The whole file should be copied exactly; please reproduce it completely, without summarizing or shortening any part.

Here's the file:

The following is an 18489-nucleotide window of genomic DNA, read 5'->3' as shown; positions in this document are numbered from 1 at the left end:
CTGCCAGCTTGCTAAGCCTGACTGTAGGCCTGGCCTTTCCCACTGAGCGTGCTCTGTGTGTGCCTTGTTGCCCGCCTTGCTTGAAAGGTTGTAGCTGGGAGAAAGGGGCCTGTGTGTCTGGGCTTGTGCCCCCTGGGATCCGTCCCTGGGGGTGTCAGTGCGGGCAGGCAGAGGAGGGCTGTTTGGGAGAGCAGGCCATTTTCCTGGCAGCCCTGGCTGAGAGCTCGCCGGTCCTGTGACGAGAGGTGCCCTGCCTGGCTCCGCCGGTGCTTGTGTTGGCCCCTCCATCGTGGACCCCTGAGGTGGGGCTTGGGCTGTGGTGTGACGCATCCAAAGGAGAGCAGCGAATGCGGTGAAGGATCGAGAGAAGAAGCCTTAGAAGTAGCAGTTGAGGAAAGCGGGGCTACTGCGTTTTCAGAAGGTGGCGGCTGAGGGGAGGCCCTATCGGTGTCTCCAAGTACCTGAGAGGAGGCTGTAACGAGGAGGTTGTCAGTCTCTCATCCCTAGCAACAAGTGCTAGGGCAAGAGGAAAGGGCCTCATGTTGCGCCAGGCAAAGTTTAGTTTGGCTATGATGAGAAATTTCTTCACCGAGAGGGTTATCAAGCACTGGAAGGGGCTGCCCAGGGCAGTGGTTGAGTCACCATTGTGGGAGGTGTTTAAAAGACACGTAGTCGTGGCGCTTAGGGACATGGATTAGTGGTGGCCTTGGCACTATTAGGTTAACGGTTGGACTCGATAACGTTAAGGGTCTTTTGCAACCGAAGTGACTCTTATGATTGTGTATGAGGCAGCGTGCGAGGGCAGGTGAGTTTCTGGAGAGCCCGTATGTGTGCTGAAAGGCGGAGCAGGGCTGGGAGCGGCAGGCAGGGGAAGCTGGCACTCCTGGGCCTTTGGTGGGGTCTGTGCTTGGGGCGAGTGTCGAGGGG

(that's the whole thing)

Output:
The following is an 18489-nucleotide window of genomic DNA, read 5'->3' as shown; positions in this document are numbered from 1 at the left end:
CTGCCAGCTTGCTAAGCCTGACTGTAGGCCTGGCCTTTCCCACTGAGCGTGCTCTGTGTGTGCCTTGTTGCCCGCCTTGCTTGAAAGGTTGTAGCTGGGAGAAAGGGGCCTGTGTGTCTGGGCTTGTGCCCCCTGGGATCCGTCCCTGGGGGTGTCAGTGCGGGCAGGCAGAGGAGGGCTGTTTGGGAGAGCAGGCCATTTTCCTGGCAGCCCTGGCTGAGAGCTCGCCGGTCCTGTGACGAGAGGTGCCCTGCCTGGCTCCGCCGGTGCTTGTGTTGGCCCCTCCATCGTGGACCCCTGAGGTGGGGCTTGGGCTGTGGTGTGACGCATCCAAAGGAGAGCAGCGAATGCGGTGAAGGATCGAGAGAAGAAGCCTTAGAAGTAGCAGTTGAGGAAAGCGGGGCTACTGCGTTTTCAGAAGGTGGCGGCTGAGGGGAGGCCCTATCGGTGTCTCCAAGTACCTGAGAGGAGGCTGTAACGAGGAGGTTGTCAGTCTCTCATCCCTAGCAACAAGTGCTAGGGCAAGAGGAAAGGGCCTCATGTTGCGCCAGGCAAAGTTTAGTTTGGCTATGATGAGAAATTTCTTCACCGAGAGGGTTATCAAGCACTGGAAGGGGCTGCCCAGGGCAGTGGTTGAGTCACCATTGTGGGAGGTGTTTAAAAGACACGTAGTCGTGGCGCTTAGGGACATGGATTAGTGGTGGCCTTGGCACTATTAGGTTAACGGTTGGACTCGATAACGTTAAGGGTCTTTTGCAACCGAAGTGACTCTTATGATTGTGTATGAGGCAGCGTGCGAGGGCAGGTGAGTTTCTGGAGAGCCCGTATGTGTGCTGAAAGGCGGAGCAGGGCTGGGAGCGGCAGGCAGGGGAAGCTGGCACTCCTGGGCCTTTGGTGGGGTCTGTGCTTGGGGCGAGTGTCGAGGGG